On another point - earlier I discussed issues of proportionality. Another tenet of Just War Doctrine (JWD) is a reasonable chance of success. If our goal was to reshape the Middle East in more democratic, Western-friendly ways, do we still have a reasonable chance of pulling that off? Did we ever? I think its clear the Bush administration vastly underestimated the requirements of this task. No matter how good the intentions might have been, is naievete or ignorance a legitimate excuse in light of the moral requirements of war? Can a war still be just if the instigators didn't plan well and didn't anticipate likely outcomes?


New blog

Thanks to Doug for finding Fr Mirabile's blog. He wrote the article I linked to in the previous post and I've added him to my blog-roll.


Emergence and the Divine Order

Interesting article over on the Ooze - a pomo-emergent online magazine. It offers a good critique of the emergent church's ongoing antipathy towards order and structure, as if transitioning into some kind of institution or establishment is the reason the modern Protestant church is struggling/dying. An excerpt:

Modernity therefore, has left us looking for a church that is complex rather than shallow, rich and deep, rather than flat and one dimensional. I want a church that expresses its theology with robust intelligence, not shallow propositions or open-to-interpretation half-truths. I want a church that meets the entire human person in all his or her complexity and not one that addresses human beings as if they were one dimensional wills or intellects alone. I want a church that is stronger by diversity according to it’s kind, its order of genus, rather than a vaporous non-organization or one so open to diversity that it ceases to possess its distinguishing features. The church ceases to be the church when the principle of emergence-towards-order is replaced by open ended emergence towards no definable end.



I've been chapter hopping in a book I got a few months back but haven't picked up until now - Kosovo: Contending Voices on Balkan Interventions. The book is a collection of essays by diverse authors from a wide range of fields - religion (including pieces from Bishop Ware and Fr Harakas), politics, military strategy, as well as eye-witness and first-hand accounts from both Kosovars and Serbs. Each author does not necessarily present a balanced picture, but on the whole, the diversity of presentations makes for a fair degree of parity.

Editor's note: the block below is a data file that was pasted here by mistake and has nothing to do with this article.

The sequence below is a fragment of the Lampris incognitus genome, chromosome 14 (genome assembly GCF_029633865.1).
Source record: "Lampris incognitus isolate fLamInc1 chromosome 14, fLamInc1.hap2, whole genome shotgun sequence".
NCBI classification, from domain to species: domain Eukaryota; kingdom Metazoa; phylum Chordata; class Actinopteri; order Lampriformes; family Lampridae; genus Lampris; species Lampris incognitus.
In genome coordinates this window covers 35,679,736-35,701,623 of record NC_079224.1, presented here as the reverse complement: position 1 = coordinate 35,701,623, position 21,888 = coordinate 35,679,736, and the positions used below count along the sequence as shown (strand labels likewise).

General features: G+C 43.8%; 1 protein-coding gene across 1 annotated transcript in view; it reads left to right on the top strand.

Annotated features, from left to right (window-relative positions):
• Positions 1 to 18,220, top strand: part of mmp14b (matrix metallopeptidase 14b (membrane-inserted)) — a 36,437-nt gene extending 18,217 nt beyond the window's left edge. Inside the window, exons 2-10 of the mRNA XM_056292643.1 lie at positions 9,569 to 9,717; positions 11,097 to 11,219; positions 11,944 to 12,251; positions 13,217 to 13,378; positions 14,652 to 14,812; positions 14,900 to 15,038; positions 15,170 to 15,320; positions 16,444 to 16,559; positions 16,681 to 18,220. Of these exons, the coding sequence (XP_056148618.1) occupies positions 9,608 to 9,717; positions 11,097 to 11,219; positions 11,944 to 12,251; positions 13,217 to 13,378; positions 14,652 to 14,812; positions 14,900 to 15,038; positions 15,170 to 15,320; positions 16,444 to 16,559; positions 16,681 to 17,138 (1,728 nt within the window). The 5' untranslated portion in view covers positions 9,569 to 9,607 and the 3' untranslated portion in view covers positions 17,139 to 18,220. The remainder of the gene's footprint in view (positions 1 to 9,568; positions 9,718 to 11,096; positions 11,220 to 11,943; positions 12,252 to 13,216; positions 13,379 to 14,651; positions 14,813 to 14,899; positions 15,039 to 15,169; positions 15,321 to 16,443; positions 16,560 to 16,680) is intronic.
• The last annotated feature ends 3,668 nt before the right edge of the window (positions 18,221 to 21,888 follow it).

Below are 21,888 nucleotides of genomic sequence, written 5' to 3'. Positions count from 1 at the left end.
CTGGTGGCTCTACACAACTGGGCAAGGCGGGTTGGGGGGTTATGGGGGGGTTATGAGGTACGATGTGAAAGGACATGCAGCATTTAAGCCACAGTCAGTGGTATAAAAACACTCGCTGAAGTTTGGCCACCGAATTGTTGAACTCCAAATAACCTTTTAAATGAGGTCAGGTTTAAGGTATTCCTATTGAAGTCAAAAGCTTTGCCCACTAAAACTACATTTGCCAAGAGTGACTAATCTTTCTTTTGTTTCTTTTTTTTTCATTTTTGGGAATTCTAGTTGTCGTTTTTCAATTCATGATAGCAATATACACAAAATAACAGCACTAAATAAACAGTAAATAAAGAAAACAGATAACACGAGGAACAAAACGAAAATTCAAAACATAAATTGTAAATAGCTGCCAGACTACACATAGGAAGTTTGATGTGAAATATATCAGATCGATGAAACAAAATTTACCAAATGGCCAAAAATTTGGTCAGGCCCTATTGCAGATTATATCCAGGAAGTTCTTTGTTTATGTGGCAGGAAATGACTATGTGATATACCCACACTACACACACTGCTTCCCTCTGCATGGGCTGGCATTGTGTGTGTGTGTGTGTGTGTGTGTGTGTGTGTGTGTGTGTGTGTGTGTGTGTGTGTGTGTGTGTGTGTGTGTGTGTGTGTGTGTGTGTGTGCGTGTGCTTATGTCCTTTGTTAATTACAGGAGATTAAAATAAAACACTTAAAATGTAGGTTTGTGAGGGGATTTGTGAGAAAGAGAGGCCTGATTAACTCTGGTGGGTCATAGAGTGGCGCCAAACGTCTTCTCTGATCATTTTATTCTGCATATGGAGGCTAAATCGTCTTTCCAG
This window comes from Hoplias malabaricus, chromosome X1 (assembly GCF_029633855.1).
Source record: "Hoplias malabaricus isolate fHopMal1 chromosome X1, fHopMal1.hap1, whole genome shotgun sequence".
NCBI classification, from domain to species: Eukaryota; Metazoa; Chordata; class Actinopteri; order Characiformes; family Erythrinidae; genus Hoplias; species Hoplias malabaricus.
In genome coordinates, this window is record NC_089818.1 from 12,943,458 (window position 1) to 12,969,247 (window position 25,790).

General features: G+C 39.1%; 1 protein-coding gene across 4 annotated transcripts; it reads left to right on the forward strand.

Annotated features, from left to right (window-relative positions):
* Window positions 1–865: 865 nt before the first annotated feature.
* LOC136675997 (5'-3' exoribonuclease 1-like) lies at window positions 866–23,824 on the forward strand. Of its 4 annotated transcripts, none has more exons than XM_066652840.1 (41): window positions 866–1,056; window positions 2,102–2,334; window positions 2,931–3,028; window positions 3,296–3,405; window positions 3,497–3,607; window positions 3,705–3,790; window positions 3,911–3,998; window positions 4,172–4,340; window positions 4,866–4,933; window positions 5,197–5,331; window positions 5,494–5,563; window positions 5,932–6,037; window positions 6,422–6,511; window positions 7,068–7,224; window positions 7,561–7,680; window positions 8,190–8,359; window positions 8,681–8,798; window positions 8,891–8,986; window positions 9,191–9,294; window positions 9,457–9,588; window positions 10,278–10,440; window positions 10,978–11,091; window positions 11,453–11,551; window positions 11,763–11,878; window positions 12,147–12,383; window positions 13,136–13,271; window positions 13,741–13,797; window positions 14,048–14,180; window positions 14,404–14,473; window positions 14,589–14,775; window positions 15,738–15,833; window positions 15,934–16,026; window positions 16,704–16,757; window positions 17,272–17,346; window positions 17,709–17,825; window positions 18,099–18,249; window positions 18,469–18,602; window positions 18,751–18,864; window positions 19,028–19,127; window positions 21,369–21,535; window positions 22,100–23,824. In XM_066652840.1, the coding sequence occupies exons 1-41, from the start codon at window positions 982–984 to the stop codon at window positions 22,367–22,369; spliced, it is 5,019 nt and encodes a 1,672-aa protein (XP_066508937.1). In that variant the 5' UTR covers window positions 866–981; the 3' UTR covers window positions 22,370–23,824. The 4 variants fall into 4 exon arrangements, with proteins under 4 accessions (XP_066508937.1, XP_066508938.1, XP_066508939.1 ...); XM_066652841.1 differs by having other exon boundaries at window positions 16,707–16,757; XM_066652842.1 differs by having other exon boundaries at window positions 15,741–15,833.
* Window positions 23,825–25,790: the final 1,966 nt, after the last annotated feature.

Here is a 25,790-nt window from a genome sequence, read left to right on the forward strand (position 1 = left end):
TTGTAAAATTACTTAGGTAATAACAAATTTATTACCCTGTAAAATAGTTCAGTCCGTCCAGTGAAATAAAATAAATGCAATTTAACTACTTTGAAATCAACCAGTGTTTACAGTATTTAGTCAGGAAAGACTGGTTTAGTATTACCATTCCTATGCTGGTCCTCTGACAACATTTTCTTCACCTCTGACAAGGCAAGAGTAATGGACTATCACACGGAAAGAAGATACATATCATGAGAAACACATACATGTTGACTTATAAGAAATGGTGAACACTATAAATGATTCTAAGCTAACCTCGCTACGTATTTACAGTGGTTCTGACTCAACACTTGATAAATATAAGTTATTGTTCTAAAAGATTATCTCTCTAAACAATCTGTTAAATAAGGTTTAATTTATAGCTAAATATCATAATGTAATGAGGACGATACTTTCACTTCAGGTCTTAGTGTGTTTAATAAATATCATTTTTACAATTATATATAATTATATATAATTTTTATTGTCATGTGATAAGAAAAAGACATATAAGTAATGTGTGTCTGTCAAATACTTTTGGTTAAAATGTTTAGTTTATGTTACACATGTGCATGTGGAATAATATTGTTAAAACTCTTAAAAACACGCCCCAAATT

Several of the authors try to examine the NATO bombing campaign against Serbia in light of the Just War Doctrine (JWD), and pretty much all of them make a great deal of hay about proportionality. Did the bombing campaign meet this criteria, especially after the campaign was expanded to include Serbia proper and all the civilian deaths this brought? Some say yes, some say no, but it got me thinking about the 2 wars our country has fought in the last few years - Afghanistan and Iraq - and I started wondering about their proportionality. Do they meet the criteria? This is just kind of an exploration - I'm no theologian and certainly not a philosopher, so this is just my own relatively uninformed thinking on the matter.

The proportionality criterion is rather simple - one can't hurt the enemy worse than they hurt you. If an enemy took control of your territory, then you getting that territory back would be proportional. If you took more than you previously owned without good reason (like preventing further aggression), then it was not proportional. You also shouldn't kill more of the enemy nation's people than it killed of your own, unless you have to in order to secure peace. Other factors play into this, though. As in Iraq, overthrowing a dictator and giving sovereignty back to the people is a huge good that could potentially outweigh a directly disproportional body count. Its kind of like a scale with both the good (installing a democratic government) and the bad (death toll & others) coming into balance. So do the wars in Afghanistan and Iraq balance out? Did the good achieved outweigh the evils undertaken in pursuit of peace?